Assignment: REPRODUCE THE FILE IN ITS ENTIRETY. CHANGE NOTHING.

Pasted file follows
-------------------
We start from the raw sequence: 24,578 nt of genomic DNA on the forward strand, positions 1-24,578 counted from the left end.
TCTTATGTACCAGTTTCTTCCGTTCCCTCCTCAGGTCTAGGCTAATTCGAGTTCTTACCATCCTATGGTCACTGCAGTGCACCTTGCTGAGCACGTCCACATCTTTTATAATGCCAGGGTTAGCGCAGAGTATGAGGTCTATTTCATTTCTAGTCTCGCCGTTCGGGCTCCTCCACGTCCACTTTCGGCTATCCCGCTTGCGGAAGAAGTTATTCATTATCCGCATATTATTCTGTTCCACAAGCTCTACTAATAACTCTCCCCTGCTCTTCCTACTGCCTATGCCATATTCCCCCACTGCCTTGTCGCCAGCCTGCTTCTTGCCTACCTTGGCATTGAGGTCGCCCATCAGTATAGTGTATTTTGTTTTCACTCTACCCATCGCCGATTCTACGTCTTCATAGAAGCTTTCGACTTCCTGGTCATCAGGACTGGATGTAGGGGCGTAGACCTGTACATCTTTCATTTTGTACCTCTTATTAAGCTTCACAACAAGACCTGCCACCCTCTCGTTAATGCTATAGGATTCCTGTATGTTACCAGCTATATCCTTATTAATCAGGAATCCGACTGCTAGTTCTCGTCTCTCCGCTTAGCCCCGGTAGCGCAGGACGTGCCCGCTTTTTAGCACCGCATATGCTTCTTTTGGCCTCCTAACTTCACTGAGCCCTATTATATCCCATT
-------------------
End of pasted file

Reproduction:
We start from the raw sequence: 24,578 nt of genomic DNA on the forward strand, positions 1-24,578 counted from the left end.
TCTTATGTACCAGTTTCTTCCGTTCCCTCCTCAGGTCTAGGCTAATTCGAGTTCTTACCATCCTATGGTCACTGCAGTGCACCTTGCTGAGCACGTCCACATCTTTTATAATGCCAGGGTTAGCGCAGAGTATGAGGTCTATTTCATTTCTAGTCTCGCCGTTCGGGCTCCTCCACGTCCACTTTCGGCTATCCCGCTTGCGGAAGAAGTTATTCATTATCCGCATATTATTCTGTTCCACAAGCTCTACTAATAACTCTCCCCTGCTCTTCCTACTGCCTATGCCATATTCCCCCACTGCCTTGTCGCCAGCCTGCTTCTTGCCTACCTTGGCATTGAGGTCGCCCATCAGTATAGTGTATTTTGTTTTCACTCTACCCATCGCCGATTCTACGTCTTCATAGAAGCTTTCGACTTCCTGGTCATCAGGACTGGATGTAGGGGCGTAGACCTGTACATCTTTCATTTTGTACCTCTTATTAAGCTTCACAACAAGACCTGCCACCCTCTCGTTAATGCTATAGGATTCCTGTATGTTACCAGCTATATCCTTATTAATCAGGAATCCGACTGCTAGTTCTCGTCTCTCCGCTTAGCCCCGGTAGCGCAGGACGTGCCCGCTTTTTAGCACCGCATATGCTTCTTTTGGCCTCCTAACTTCACTGAGCCCTATTATATCCCATT